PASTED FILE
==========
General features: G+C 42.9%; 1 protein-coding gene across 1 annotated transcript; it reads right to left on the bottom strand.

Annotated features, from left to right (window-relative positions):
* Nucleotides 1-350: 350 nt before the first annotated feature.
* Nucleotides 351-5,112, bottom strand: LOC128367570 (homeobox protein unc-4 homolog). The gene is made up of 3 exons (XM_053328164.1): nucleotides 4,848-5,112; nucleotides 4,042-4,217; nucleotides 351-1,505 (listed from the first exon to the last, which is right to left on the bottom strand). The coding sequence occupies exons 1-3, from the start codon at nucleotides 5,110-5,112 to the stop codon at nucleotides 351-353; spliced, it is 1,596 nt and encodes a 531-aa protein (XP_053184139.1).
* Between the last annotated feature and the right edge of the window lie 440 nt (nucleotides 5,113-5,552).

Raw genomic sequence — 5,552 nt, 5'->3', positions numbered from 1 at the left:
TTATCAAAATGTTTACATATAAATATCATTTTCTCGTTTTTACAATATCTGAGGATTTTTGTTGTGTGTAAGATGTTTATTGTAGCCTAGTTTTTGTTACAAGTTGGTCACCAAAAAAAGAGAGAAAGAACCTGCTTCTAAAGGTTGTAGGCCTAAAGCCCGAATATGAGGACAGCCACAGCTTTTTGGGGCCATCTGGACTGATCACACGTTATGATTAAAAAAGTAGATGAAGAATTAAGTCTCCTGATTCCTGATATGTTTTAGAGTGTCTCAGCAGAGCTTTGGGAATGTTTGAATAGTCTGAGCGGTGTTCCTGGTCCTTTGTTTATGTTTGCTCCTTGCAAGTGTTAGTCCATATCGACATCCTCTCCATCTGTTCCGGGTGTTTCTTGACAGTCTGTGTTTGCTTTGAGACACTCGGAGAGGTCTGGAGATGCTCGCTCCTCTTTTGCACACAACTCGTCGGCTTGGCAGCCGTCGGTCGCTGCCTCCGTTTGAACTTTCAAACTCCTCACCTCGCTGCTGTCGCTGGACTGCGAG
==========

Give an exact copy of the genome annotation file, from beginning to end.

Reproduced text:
General features: G+C 42.9%; 1 protein-coding gene across 1 annotated transcript; it reads right to left on the bottom strand.

Annotated features, from left to right (window-relative positions):
* Nucleotides 1-350: 350 nt before the first annotated feature.
* Nucleotides 351-5,112, bottom strand: LOC128367570 (homeobox protein unc-4 homolog). The gene is made up of 3 exons (XM_053328164.1): nucleotides 4,848-5,112; nucleotides 4,042-4,217; nucleotides 351-1,505 (listed from the first exon to the last, which is right to left on the bottom strand). The coding sequence occupies exons 1-3, from the start codon at nucleotides 5,110-5,112 to the stop codon at nucleotides 351-353; spliced, it is 1,596 nt and encodes a 531-aa protein (XP_053184139.1).
* Between the last annotated feature and the right edge of the window lie 440 nt (nucleotides 5,113-5,552).

Raw genomic sequence — 5,552 nt, 5'->3', positions numbered from 1 at the left:
TTATCAAAATGTTTACATATAAATATCATTTTCTCGTTTTTACAATATCTGAGGATTTTTGTTGTGTGTAAGATGTTTATTGTAGCCTAGTTTTTGTTACAAGTTGGTCACCAAAAAAAGAGAGAAAGAACCTGCTTCTAAAGGTTGTAGGCCTAAAGCCCGAATATGAGGACAGCCACAGCTTTTTGGGGCCATCTGGACTGATCACACGTTATGATTAAAAAAGTAGATGAAGAATTAAGTCTCCTGATTCCTGATATGTTTTAGAGTGTCTCAGCAGAGCTTTGGGAATGTTTGAATAGTCTGAGCGGTGTTCCTGGTCCTTTGTTTATGTTTGCTCCTTGCAAGTGTTAGTCCATATCGACATCCTCTCCATCTGTTCCGGGTGTTTCTTGACAGTCTGTGTTTGCTTTGAGACACTCGGAGAGGTCTGGAGATGCTCGCTCCTCTTTTGCACACAACTCGTCGGCTTGGCAGCCGTCGGTCGCTGCCTCCGTTTGAACTTTCAAACTCCTCACCTCGCTGCTGTCGCTGGACTGCGAG